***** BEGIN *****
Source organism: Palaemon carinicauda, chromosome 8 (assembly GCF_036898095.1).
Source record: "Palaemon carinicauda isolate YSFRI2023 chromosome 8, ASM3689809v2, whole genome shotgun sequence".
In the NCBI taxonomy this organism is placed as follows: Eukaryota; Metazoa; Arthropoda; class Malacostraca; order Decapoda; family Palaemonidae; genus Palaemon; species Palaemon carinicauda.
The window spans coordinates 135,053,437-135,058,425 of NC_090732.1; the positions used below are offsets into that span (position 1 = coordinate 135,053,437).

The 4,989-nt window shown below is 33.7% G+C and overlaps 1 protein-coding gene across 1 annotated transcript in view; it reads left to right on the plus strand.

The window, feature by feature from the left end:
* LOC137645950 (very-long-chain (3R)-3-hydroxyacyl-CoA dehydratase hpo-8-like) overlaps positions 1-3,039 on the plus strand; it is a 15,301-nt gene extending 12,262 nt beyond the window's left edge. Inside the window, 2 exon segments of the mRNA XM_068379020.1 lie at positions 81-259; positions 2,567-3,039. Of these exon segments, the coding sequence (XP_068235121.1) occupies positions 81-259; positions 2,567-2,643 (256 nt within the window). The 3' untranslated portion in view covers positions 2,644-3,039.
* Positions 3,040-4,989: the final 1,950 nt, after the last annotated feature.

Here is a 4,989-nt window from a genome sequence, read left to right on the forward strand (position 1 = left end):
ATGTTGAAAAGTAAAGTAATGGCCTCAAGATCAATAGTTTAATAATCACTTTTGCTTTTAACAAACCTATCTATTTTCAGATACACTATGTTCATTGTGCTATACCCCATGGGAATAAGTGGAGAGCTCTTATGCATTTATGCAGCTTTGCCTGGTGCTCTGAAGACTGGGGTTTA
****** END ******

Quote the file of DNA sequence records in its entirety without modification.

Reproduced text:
Source organism: Palaemon carinicauda, chromosome 8 (assembly GCF_036898095.1).
Source record: "Palaemon carinicauda isolate YSFRI2023 chromosome 8, ASM3689809v2, whole genome shotgun sequence".
In the NCBI taxonomy this organism is placed as follows: Eukaryota; Metazoa; Arthropoda; class Malacostraca; order Decapoda; family Palaemonidae; genus Palaemon; species Palaemon carinicauda.
The window spans coordinates 135,053,437-135,058,425 of NC_090732.1; the positions used below are offsets into that span (position 1 = coordinate 135,053,437).

The 4,989-nt window shown below is 33.7% G+C and overlaps 1 protein-coding gene across 1 annotated transcript in view; it reads left to right on the plus strand.

The window, feature by feature from the left end:
* LOC137645950 (very-long-chain (3R)-3-hydroxyacyl-CoA dehydratase hpo-8-like) overlaps positions 1-3,039 on the plus strand; it is a 15,301-nt gene extending 12,262 nt beyond the window's left edge. Inside the window, 2 exon segments of the mRNA XM_068379020.1 lie at positions 81-259; positions 2,567-3,039. Of these exon segments, the coding sequence (XP_068235121.1) occupies positions 81-259; positions 2,567-2,643 (256 nt within the window). The 3' untranslated portion in view covers positions 2,644-3,039.
* Positions 3,040-4,989: the final 1,950 nt, after the last annotated feature.

Here is a 4,989-nt window from a genome sequence, read left to right on the forward strand (position 1 = left end):
ATGTTGAAAAGTAAAGTAATGGCCTCAAGATCAATAGTTTAATAATCACTTTTGCTTTTAACAAACCTATCTATTTTCAGATACACTATGTTCATTGTGCTATACCCCATGGGAATAAGTGGAGAGCTCTTATGCATTTATGCAGCTTTGCCTGGTGCTCTGAAGACTGGGGTTTA